I understand that the company was founded in 1986. What’s the story?
I have two friends who were working in the induction heat treating industry, and the three of us were talking about starting a business together. They said that they always seemed to be fixing the same problems where they were working at the time, and they thought that we could do a better job, so we decided to give it a go. I signed up for some classes to learn about the process, and things just kind of took off from there.
So you didn’t have a background in induction heat treating prior to that?
No, I had more of a business background. I actually started a towing business with my brother in law when I was 14 and he’d just turned 16. It eventually turned into one of the biggest tow-truck operations in the state of Michigan. So I did that for about seven years, and then I opened up an Oliver’s Pizza at the same time we were working on getting Tech Induction off the ground. I also have a company called Production Tech Industries, which manufactures axle shafts, ring gears, spindles, and hubs. And it employs about 150 people, so that’s a pretty big operation.
How did things go in Tech Induction’s early years?
Pretty well. We originally leased about 3,600 square feet where we had a couple of Bridgeports and a lathe, and our first customer was GM’s Saginaw Steering Gear, so things just kind of blossomed for us. Our approach was basically to say that if they bought a coil from us and it didn’t work, they didn’t have to pay for it, so that got people’s attention. These days we have about 21,000 square feet in two buildings, and we employ about 38 people. In the larger of the two buildings we do induction heat treating, and in the other one we manufacture induction forging and mass heating coils. We rebuild induction heat treat equipment in that facility, too, and that’s also where we have our R&D lab.
Has anything exciting come out of your R&D lab recently?
Yes, we’ve developed a new coil design with one of our customers, and they’re using it for one of their spindles. We’re very excited about this, and we really think it’s going to change the way induction coils are made because it’s a series static heat coil instead of the typical hairpin coil. We also manufacture coils for an Italian company by the name of SAET, and we sell their induction heating equipment into the United States, Mexico, and Canada. We’re setting up one of their machines here so that we can offer demonstrations, so we’re hoping people will come out and take a look at it.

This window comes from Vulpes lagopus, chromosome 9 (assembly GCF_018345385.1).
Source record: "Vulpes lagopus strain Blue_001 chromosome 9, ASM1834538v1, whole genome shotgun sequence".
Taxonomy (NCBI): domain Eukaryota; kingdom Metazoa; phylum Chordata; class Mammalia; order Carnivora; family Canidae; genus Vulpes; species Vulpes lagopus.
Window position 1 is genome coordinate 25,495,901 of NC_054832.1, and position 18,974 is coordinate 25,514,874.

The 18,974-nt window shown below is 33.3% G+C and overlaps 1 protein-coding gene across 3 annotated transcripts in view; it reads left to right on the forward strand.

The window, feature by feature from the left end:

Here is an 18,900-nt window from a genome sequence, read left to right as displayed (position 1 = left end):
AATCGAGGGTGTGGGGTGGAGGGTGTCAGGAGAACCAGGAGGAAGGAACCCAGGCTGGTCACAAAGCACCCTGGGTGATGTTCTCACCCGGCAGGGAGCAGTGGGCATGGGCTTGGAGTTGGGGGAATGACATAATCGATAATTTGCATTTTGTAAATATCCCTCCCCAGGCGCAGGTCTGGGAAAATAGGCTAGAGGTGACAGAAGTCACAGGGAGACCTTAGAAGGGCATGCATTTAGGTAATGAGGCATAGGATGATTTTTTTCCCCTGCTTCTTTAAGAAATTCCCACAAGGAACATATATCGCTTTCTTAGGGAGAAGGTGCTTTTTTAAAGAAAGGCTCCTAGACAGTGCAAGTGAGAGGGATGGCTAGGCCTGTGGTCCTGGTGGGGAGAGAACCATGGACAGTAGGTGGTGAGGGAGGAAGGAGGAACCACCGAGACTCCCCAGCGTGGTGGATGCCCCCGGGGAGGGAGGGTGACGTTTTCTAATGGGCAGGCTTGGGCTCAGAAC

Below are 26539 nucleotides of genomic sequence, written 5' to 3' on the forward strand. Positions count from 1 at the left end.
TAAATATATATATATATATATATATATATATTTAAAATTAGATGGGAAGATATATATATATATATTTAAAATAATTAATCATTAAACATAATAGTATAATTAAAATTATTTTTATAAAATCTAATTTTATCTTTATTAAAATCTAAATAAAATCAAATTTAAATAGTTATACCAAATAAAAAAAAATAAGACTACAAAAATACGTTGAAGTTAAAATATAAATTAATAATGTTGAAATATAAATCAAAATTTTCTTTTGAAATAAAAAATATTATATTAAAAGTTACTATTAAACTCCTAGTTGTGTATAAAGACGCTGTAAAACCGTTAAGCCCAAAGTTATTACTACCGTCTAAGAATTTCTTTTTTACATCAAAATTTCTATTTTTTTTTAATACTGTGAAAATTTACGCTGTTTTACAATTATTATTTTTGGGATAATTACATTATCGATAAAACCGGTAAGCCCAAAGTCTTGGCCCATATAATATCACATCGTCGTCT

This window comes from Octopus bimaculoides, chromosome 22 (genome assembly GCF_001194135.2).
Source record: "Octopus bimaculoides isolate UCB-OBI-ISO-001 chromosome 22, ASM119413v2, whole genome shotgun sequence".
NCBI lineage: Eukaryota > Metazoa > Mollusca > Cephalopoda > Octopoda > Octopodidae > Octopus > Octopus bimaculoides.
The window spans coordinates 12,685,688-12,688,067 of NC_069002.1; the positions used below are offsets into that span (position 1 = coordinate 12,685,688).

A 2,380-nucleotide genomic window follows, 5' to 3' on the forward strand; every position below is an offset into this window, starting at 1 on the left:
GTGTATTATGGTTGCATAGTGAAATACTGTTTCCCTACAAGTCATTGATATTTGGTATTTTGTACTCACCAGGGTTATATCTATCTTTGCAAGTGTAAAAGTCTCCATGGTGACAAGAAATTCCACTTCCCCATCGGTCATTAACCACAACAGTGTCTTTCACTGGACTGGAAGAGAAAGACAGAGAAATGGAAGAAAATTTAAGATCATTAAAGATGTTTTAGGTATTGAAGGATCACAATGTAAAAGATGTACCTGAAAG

As an aside, I understand that you’re also into automobile racing.
I’ve been into racing for years, along with Eddie Sachs, who’s our account manager. That’s how we met, in fact. About two years ago I sponsored a car that raced at Daytona, and I eventually decided that if I was going to be putting money into this, we might as well be getting some advertising out of it. So this past year we hired a driver, Mike Wallace, and put our own team together. We raced at Daytona and came in fifteenth, which was really great. So now I’m co-owner of a racing team on top of everything else.
So how’s business for Tech Induction these days?
Things are going very well for us. We’ve experienced substantial growth every year for the past decade, so we’re in a good position to take advantage of an improving economy and continue building our reputation in the marketplace.
MORE INFORMATION To learn more about Tech Induction, call (586) 469-TECH, or visit online at www.techinduction.com.